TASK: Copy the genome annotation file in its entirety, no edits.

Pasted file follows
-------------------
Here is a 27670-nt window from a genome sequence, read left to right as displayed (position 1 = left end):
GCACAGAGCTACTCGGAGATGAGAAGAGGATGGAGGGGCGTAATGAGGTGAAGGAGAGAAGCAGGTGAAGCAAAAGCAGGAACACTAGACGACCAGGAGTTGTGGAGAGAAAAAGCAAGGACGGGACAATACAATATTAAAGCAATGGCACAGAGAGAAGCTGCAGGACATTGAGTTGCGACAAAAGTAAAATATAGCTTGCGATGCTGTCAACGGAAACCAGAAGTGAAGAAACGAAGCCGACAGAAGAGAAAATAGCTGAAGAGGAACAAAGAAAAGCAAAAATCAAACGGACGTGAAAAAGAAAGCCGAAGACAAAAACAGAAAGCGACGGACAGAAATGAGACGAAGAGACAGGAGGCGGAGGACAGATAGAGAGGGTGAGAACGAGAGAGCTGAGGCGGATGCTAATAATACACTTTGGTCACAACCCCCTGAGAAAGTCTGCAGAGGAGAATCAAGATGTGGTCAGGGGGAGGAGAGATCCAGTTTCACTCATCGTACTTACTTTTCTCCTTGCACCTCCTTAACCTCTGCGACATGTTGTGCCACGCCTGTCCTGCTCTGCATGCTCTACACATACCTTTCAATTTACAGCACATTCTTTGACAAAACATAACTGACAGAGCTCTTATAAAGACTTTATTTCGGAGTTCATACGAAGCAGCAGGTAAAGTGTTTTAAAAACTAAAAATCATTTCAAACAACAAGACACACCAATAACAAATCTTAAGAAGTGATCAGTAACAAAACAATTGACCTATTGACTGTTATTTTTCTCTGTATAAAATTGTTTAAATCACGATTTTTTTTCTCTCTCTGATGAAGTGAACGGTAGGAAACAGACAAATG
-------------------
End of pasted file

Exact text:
Here is a 27670-nt window from a genome sequence, read left to right as displayed (position 1 = left end):
GCACAGAGCTACTCGGAGATGAGAAGAGGATGGAGGGGCGTAATGAGGTGAAGGAGAGAAGCAGGTGAAGCAAAAGCAGGAACACTAGACGACCAGGAGTTGTGGAGAGAAAAAGCAAGGACGGGACAATACAATATTAAAGCAATGGCACAGAGAGAAGCTGCAGGACATTGAGTTGCGACAAAAGTAAAATATAGCTTGCGATGCTGTCAACGGAAACCAGAAGTGAAGAAACGAAGCCGACAGAAGAGAAAATAGCTGAAGAGGAACAAAGAAAAGCAAAAATCAAACGGACGTGAAAAAGAAAGCCGAAGACAAAAACAGAAAGCGACGGACAGAAATGAGACGAAGAGACAGGAGGCGGAGGACAGATAGAGAGGGTGAGAACGAGAGAGCTGAGGCGGATGCTAATAATACACTTTGGTCACAACCCCCTGAGAAAGTCTGCAGAGGAGAATCAAGATGTGGTCAGGGGGAGGAGAGATCCAGTTTCACTCATCGTACTTACTTTTCTCCTTGCACCTCCTTAACCTCTGCGACATGTTGTGCCACGCCTGTCCTGCTCTGCATGCTCTACACATACCTTTCAATTTACAGCACATTCTTTGACAAAACATAACTGACAGAGCTCTTATAAAGACTTTATTTCGGAGTTCATACGAAGCAGCAGGTAAAGTGTTTTAAAAACTAAAAATCATTTCAAACAACAAGACACACCAATAACAAATCTTAAGAAGTGATCAGTAACAAAACAATTGACCTATTGACTGTTATTTTTCTCTGTATAAAATTGTTTAAATCACGATTTTTTTTCTCTCTCTGATGAAGTGAACGGTAGGAAACAGACAAATG